In a recent post over at War on the Rocks, Clint Watts addresses the new threats Zenko and Wolf outline, but with the nuance they lack. While lone wolves do present a new and heretofore unaddressed threat, their presence does not eliminate more traditional terrorist threats. Instead, terrorist attacks now now comes in three forms: inspired, networked, and directed.
Directed attacks are those that most come to mind when one thinks of Al Qaeda: large, signature attacks on major financial, defense, or transportation infrastructure. Safe havens provide the greatest opportunity for terror groups like AQAP or Khorasan in Syria to plan and execute these attacks. However, over the last thirteen years, these attacks have proven rare as Western counterterrorism operations have placed groups under sustained pressure while law enforcement improved at disrupting plots already in motion.
Networked attacks, such as the Charlie Hebdo attack, are those where veteran fighters will return home, mix together, and create their own communities of jihadi sympathizers. While they will share ties with major terrorist organizations, their attacks may not come at the specific direction of the group. Here, and in the future, law enforcement will be key at disrupting networks that have formed in the wake of failed attempts to root out safe havens.
The final type of potential attack is an inspired attack, where lone wolves who seek fame in a highly individualized age of digital media execute attacks on behalf of, but without any connection to, a known terrorist organization. These attacks are the least dangerous, but will still be deadly, and may occur more often than others. And, while unconnected directly to a large terrorist organization, much of the inspiration they receive to radicalize will come from jihadist propaganda created in safe havens around the world. The effect of these actions will be magnified by the group in hiding that issues justifications and calls for homegrown jihad.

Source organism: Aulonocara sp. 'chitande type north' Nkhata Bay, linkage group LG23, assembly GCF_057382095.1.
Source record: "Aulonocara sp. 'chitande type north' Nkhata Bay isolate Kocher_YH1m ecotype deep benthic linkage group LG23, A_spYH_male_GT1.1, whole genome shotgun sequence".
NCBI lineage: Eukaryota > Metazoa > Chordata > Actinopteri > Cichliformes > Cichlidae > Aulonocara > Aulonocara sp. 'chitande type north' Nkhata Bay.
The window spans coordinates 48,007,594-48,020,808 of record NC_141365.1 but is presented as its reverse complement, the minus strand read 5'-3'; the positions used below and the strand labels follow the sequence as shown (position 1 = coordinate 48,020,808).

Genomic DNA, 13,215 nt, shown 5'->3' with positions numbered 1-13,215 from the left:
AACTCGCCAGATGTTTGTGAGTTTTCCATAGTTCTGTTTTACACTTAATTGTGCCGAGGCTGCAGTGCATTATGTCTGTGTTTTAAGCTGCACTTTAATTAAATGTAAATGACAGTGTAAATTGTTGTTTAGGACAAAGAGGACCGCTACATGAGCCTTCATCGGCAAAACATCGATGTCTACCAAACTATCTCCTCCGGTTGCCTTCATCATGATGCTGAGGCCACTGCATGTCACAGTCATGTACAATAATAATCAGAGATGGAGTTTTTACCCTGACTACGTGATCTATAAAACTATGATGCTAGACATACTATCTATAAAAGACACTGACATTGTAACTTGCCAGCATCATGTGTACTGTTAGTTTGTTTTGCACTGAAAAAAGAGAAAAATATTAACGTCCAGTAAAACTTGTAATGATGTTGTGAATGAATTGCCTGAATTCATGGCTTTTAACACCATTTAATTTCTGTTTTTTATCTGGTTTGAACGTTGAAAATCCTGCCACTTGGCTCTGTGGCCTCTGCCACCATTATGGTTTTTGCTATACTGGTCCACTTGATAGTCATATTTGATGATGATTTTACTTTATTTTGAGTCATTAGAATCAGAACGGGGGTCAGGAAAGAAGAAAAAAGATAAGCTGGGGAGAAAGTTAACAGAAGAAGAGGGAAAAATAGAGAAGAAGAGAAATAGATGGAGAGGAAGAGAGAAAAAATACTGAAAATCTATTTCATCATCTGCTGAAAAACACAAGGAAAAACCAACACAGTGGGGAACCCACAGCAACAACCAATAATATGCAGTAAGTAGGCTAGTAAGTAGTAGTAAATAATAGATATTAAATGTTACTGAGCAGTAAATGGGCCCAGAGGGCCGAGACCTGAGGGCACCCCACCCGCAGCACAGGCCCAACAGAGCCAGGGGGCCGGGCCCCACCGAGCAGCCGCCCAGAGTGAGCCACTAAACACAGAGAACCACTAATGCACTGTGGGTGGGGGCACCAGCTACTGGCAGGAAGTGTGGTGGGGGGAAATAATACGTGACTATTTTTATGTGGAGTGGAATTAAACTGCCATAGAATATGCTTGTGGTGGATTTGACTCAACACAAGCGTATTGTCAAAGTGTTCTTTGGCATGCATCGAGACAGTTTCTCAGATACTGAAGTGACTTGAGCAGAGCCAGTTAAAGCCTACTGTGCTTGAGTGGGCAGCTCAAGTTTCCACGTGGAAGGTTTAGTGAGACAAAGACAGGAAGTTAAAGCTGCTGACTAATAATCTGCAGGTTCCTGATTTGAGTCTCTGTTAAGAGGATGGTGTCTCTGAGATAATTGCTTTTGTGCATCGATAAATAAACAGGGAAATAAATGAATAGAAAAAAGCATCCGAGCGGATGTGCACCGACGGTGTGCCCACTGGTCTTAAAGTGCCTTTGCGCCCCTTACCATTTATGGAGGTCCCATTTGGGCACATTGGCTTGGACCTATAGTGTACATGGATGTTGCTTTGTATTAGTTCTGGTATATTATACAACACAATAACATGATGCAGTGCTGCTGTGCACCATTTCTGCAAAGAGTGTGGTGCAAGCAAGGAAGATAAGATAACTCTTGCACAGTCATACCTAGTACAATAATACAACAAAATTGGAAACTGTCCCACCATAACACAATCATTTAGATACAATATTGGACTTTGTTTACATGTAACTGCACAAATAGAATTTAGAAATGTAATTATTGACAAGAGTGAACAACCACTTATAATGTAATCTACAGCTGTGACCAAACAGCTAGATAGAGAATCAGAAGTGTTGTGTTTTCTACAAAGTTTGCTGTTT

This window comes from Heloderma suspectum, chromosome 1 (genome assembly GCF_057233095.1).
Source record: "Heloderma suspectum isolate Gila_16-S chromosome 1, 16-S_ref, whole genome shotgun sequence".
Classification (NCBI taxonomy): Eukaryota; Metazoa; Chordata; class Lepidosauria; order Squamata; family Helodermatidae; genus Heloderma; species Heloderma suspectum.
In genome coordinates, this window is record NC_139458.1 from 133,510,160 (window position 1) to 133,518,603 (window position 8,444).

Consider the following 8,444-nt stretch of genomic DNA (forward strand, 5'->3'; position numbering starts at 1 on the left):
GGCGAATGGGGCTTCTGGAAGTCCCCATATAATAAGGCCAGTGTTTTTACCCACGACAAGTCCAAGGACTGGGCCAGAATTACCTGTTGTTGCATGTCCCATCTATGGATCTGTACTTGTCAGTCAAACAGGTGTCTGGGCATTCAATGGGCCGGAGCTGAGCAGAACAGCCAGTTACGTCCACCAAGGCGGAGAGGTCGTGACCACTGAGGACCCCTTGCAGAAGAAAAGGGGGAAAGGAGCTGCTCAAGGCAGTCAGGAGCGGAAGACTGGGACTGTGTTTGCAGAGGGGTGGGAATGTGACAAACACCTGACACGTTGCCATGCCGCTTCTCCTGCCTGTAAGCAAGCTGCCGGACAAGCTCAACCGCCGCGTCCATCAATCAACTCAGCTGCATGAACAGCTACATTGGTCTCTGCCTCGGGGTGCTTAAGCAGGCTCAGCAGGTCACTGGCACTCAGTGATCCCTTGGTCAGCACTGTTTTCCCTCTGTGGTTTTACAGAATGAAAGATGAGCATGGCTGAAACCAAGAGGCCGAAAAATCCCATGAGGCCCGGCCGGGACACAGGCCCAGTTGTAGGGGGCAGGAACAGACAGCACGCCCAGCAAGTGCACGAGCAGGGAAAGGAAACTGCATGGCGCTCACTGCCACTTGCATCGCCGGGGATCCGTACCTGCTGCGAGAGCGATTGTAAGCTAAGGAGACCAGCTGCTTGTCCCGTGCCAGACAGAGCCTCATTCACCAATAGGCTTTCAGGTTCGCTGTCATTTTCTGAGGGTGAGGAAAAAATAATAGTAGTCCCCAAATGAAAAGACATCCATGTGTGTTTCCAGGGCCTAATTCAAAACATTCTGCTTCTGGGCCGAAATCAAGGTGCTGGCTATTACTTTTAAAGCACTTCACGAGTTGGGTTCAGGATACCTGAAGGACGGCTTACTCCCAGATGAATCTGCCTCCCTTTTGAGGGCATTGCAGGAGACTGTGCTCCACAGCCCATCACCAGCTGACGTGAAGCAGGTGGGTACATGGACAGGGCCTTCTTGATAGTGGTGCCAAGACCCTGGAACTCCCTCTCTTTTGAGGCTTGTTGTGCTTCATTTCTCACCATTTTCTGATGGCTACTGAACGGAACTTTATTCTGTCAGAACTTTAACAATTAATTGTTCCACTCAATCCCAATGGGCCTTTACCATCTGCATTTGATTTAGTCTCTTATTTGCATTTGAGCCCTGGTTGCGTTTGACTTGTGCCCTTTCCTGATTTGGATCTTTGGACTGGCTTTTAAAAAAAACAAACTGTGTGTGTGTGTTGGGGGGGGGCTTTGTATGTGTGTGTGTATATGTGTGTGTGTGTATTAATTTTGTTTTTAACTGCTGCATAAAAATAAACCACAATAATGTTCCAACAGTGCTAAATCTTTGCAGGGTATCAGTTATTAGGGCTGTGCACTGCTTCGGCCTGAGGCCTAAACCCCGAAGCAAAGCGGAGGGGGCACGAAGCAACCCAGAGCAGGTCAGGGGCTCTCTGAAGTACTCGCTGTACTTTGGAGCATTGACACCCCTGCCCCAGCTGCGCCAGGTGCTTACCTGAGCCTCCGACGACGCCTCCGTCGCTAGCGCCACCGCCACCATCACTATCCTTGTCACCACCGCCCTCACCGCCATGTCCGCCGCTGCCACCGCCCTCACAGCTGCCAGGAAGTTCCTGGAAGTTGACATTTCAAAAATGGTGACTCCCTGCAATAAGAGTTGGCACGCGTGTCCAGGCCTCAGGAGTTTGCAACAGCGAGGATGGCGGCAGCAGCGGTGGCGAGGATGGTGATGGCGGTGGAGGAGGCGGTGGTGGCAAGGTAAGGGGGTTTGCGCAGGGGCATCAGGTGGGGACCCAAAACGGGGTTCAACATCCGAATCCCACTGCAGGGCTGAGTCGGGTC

In the end, Zenko and Wolf’s piece is long on criticisms, but short on solutions. It is possible to argue that the United States has pursued a militarized response to terrorist safe havens that has cost precious lives while achieving little. But, while US intervention hasn't solved the problem, it still remains unclear how retreat will. There are responses other than a forever war accompanied by drone strikes and covert operations, including boosting our aid to civil societies and ramping up our agenda on development and political reform. A recent study by Rand Corporation suggests that fragile states, such as Yemen, are unable to process military assistance in a meaningful way, but that nonmaterial aid in the way of education, law enforcement, and counter-narcotics yields much better results. The US may need to consider alternatives for drying up the safe havens. But turning away from the sanctuaries where terrorists plot will only give space for extremism to succeed.
Domestic law enforcement and overseas military and counterterrorism operations will continue to prove key to disrupting attacks before they occur. At times, this will require a more robust military response to destroy safe havens, particularly where the threat is acute and the organization well networked and growing. At other times, success will require strong domestic law enforcement capabilities to disrupt plots gathering in the hotel in Hoboken. A comprehensive approach will be one that weds these critical capabilities together while boosting the ability of our allies on the ground to prevent the conditions that lead to safe havens in the first place. Yet, no matter what the approach, safe havens will continue to matter, and their threat is no myth.